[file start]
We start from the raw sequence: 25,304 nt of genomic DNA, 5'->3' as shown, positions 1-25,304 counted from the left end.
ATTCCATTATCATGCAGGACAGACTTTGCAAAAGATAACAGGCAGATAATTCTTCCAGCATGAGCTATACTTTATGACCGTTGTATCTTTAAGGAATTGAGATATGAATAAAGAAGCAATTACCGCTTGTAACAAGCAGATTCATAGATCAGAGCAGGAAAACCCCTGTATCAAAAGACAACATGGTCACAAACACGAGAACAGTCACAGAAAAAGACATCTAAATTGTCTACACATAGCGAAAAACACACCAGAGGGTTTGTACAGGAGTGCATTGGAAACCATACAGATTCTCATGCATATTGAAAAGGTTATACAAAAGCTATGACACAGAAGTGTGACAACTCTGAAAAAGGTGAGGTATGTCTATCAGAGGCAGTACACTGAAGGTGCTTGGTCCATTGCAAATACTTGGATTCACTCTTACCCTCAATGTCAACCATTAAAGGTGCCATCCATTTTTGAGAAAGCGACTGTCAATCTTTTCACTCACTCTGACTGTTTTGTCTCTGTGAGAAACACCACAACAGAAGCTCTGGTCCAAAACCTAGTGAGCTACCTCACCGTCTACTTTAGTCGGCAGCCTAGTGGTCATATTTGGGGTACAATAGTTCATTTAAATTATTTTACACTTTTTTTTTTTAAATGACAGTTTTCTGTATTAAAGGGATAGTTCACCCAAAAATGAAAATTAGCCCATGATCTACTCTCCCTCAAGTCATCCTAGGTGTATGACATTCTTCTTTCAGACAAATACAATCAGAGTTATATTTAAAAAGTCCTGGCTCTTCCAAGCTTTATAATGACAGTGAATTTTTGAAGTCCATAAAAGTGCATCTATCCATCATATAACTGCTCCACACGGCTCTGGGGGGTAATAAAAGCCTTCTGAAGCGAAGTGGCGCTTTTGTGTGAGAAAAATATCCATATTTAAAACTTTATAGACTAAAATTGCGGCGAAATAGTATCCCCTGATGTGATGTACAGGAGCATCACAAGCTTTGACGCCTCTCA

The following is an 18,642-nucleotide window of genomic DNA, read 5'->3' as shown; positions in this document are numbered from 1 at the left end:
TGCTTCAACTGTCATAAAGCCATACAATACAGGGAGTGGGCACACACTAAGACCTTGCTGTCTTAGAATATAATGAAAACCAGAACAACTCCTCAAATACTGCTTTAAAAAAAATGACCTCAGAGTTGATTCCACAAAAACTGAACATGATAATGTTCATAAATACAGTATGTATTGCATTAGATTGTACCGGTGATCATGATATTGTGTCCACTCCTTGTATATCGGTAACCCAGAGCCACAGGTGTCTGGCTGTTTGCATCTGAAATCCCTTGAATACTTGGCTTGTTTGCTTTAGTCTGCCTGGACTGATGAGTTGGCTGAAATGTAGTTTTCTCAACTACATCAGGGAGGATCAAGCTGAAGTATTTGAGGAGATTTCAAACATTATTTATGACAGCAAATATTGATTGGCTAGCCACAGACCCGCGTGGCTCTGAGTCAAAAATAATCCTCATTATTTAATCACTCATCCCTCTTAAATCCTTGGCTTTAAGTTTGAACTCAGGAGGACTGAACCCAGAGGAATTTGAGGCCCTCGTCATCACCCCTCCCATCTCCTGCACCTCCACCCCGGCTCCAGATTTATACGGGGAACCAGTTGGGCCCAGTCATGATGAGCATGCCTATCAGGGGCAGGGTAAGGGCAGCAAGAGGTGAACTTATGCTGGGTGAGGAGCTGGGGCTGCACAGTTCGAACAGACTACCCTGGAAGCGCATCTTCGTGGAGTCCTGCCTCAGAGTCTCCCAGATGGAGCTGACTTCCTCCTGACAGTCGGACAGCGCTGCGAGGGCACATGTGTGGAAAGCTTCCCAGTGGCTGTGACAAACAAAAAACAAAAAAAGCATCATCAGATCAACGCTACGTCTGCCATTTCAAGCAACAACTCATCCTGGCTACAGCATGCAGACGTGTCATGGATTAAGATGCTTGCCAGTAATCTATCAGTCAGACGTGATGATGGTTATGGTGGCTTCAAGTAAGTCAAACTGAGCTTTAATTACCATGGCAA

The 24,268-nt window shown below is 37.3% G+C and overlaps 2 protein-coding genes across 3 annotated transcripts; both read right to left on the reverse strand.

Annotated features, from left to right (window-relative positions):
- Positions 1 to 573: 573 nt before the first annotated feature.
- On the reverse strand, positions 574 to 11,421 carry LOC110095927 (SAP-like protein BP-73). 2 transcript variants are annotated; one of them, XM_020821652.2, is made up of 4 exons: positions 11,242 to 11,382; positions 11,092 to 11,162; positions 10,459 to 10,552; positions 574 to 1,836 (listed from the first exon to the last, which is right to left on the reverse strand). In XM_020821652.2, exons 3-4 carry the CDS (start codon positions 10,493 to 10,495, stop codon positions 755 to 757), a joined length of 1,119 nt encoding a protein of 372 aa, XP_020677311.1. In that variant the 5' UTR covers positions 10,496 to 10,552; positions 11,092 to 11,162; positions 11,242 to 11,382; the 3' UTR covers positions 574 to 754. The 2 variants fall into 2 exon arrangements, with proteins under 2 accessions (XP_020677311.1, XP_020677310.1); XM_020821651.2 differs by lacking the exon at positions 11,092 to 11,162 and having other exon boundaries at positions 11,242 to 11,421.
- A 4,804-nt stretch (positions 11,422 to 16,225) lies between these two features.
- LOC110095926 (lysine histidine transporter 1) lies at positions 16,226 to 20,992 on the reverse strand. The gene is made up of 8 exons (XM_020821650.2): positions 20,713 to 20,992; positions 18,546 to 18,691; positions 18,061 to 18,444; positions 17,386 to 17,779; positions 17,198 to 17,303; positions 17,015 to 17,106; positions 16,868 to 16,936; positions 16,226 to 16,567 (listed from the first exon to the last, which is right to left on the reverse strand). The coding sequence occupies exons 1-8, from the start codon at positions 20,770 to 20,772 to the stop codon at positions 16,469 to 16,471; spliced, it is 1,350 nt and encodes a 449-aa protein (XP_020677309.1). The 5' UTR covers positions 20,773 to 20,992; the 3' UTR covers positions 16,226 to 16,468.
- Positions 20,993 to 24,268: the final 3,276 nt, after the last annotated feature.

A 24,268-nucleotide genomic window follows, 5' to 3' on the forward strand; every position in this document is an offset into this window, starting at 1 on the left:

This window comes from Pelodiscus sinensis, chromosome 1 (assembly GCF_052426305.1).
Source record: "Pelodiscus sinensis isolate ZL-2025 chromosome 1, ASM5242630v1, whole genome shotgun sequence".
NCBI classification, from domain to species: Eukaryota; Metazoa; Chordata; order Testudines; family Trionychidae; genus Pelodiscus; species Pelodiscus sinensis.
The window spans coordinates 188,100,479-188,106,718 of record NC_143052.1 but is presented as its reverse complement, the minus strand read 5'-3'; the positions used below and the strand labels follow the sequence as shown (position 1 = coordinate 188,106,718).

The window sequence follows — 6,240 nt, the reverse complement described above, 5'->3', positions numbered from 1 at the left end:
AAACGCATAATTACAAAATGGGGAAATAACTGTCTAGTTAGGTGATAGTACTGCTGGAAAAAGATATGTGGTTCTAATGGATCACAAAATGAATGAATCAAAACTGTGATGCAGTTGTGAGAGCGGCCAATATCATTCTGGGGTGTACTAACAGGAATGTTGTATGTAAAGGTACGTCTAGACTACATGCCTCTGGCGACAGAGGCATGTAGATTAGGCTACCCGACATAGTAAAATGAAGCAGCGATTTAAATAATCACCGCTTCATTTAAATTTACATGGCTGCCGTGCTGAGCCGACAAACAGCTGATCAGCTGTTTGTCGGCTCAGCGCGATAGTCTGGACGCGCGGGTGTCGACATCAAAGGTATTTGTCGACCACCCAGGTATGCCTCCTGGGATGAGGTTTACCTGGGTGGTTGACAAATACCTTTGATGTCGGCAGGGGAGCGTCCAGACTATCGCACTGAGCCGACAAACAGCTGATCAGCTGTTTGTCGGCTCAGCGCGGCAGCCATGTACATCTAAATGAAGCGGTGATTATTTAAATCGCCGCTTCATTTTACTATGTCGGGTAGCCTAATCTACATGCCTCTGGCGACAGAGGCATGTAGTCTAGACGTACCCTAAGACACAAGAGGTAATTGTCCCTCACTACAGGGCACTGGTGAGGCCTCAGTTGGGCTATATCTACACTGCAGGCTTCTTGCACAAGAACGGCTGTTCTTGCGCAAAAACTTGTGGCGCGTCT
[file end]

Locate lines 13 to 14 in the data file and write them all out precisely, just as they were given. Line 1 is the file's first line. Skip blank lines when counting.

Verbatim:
This window comes from Pelodiscus sinensis, chromosome 1 (assembly GCF_052426305.1).
Source record: "Pelodiscus sinensis isolate ZL-2025 chromosome 1, ASM5242630v1, whole genome shotgun sequence".